Now when our eyes are fixed on Jesus, then we shall readily sacrifice the delicacies, the niceties and the things that our flesh prefers. Instead, with our eyes fixed on Jesus, we will truly learn to taste and see that the Lord is good. And when we have tasted with repentance, with the awe that sees that we stand before the throne of God and live only by His mercy—then we shall neither hunger nor thirst anymore for the things that we falsely believe are so important, so necessary, so worthwhile.
09 June 2007
Since the Word saith: This is my Body: let us be persuaded of the truth of his words; and let us believe, and look upon him with the eyes of our understanding. For Christ hath not given us a reality cognizable by the senses, but rather tokens of that reality, which same are sensible things, altogether cognizable by the understanding. For example, consider Baptism: wherein by means of a sensible thing, (to wit, water,) a gift is bestowed, but the intelligible reality which is conferred is birth and renewal. For if thou wert bodiless, he would have given thee incorporeal gifts; but inasmuch as thy soul is united to a body, he giveth thee intelligible realities under visible things which pertain to the senses. How many are there now who say, Would that I could behold his form, his face, his garments, his sandals! Behold, thou dost see him; thou touchest him; thou eatest him. Thou wouldst fain see his mere garments, but he granteth thee not merely to see him, but to eat him, to touch him, to take him within thyself.
Let no one therefore come with disgust, no one carelessly, but all kindled, all fervent, and eager. For if the Jews ate the lamb hastily, standing having their sandals on their feet, and grasping their staves in their hands, it is far more needful that thou shouldst be on the alert. For they were about to make their journey to Palestine, and for that reason assumed the character of travellers; but thou art to make thy journey to heaven. Wherefore thou must needs be watchful in all aspects, for no light punishment is set before those who receive unworthily. Think how wrathful thou art against the traitor, and against them who crucified him. Ponder therefore, lest thou shouldst be guilty of the Body and Blood of Christ. They slew that most holy Body; thou, after so many acts of his goodness, often receivest him in a polluted soul. For it was not enough for him to be made Man, to be smitten with buffets, and to be crucified ; but he also maketh himself one with us ; so that not in faith alone, but in very deed, we become one with his Body.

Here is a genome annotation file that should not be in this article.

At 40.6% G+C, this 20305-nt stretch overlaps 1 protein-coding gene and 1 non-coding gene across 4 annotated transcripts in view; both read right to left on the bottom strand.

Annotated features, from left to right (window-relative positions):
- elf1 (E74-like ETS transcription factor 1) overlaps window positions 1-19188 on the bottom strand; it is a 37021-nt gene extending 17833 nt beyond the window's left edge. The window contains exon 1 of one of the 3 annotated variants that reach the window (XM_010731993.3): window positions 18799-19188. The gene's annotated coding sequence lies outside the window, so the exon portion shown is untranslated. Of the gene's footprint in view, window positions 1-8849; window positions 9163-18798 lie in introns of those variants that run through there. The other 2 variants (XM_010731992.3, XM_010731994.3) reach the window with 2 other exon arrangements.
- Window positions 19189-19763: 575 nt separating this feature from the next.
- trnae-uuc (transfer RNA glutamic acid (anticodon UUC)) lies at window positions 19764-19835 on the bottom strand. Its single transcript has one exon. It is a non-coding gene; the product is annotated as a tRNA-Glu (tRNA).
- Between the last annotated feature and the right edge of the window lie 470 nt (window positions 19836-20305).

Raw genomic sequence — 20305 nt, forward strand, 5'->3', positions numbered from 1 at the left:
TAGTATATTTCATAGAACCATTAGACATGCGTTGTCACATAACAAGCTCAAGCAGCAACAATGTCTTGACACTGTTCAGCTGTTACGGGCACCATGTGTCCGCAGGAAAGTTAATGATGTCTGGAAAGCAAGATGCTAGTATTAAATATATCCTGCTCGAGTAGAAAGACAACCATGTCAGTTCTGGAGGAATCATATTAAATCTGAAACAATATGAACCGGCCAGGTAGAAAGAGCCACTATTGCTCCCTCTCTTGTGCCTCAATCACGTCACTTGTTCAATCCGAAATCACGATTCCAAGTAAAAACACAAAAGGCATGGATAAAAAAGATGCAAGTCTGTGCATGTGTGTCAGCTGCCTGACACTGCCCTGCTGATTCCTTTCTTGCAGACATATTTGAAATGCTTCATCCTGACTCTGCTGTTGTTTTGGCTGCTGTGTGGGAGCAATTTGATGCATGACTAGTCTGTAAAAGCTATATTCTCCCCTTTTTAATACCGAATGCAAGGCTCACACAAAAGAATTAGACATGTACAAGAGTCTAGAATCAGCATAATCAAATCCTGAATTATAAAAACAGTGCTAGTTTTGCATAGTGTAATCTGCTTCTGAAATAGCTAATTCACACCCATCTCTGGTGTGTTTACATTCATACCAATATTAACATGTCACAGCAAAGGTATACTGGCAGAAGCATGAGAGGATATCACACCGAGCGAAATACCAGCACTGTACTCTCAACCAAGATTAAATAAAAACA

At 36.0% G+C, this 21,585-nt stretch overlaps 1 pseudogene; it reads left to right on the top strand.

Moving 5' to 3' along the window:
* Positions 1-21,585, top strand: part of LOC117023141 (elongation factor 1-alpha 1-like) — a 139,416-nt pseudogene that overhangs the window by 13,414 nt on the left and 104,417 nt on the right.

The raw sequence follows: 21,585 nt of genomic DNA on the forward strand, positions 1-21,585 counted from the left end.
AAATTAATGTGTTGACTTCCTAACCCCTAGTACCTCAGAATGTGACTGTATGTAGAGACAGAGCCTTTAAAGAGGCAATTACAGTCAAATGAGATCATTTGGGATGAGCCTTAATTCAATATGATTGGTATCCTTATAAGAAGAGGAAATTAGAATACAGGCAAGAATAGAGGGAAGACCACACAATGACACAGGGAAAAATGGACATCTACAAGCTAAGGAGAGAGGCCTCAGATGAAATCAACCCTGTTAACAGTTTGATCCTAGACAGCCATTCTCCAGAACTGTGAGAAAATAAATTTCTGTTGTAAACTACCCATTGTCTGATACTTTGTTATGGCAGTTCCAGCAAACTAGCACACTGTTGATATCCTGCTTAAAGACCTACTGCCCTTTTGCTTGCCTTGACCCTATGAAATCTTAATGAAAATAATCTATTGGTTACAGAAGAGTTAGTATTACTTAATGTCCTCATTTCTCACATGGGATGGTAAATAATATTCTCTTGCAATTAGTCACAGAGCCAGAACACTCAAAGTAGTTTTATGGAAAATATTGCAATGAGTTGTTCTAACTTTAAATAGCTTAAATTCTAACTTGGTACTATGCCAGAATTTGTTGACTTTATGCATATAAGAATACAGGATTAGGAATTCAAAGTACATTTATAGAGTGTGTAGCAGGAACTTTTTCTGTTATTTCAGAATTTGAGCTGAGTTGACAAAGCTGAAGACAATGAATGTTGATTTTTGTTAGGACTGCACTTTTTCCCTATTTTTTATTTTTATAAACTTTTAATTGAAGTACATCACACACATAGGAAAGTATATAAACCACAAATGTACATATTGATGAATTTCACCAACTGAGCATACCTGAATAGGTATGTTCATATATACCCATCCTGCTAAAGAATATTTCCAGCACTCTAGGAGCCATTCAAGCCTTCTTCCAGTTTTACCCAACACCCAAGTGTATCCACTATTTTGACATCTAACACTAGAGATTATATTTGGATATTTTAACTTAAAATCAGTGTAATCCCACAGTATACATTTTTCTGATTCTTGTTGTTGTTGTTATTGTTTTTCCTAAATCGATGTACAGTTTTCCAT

Ought not one then to be very clean, if he is to partake of such a Sacrifice? Yea, more glorious than the sunbeam should be the hand which distributeth that Flesh ; yea, and likewise should be the mouth which is filled with that spiritual fire, and the tongue which is ruddy with that most awful Blood. Ponder what an honour it is with which thou art graced; what a Table it is thou dost enjoy. That which the Angels tremble to hold, and dare not look upon freely, because of the glory which shineth from it, with this we are fed, to this we are united, and become one body and one flesh with Christ. Who can express the noble acts of the Lord, or shew forth all his praise? What shepherd doth feed his sheep with his own blood? And why should I speak of a shepherd? For there are many mothers who, after the pains of childbearing, entrust their children to other nurses. This he did not endure to do, but himself doth feed us with his own Blood, and unite us to all things unto himself.
06 June 2007